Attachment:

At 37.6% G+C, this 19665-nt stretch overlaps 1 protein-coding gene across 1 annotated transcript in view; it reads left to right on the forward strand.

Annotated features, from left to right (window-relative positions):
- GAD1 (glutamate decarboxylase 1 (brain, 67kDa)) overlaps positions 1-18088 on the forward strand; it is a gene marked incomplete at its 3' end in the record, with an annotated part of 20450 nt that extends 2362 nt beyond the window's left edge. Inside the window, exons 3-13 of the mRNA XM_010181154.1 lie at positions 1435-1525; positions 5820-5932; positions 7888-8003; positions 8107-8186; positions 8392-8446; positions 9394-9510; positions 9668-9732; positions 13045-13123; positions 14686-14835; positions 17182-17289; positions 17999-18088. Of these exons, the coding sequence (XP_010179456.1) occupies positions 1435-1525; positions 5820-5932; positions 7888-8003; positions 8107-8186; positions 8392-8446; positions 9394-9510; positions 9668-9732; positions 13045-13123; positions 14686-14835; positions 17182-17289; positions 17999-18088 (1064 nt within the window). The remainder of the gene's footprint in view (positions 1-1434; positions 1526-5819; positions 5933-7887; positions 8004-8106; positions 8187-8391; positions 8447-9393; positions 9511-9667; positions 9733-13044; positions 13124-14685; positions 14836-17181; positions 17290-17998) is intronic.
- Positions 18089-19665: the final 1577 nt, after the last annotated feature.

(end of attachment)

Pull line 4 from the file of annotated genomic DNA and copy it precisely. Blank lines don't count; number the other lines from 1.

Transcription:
- Positions 18089-19665: the final 1577 nt, after the last annotated feature.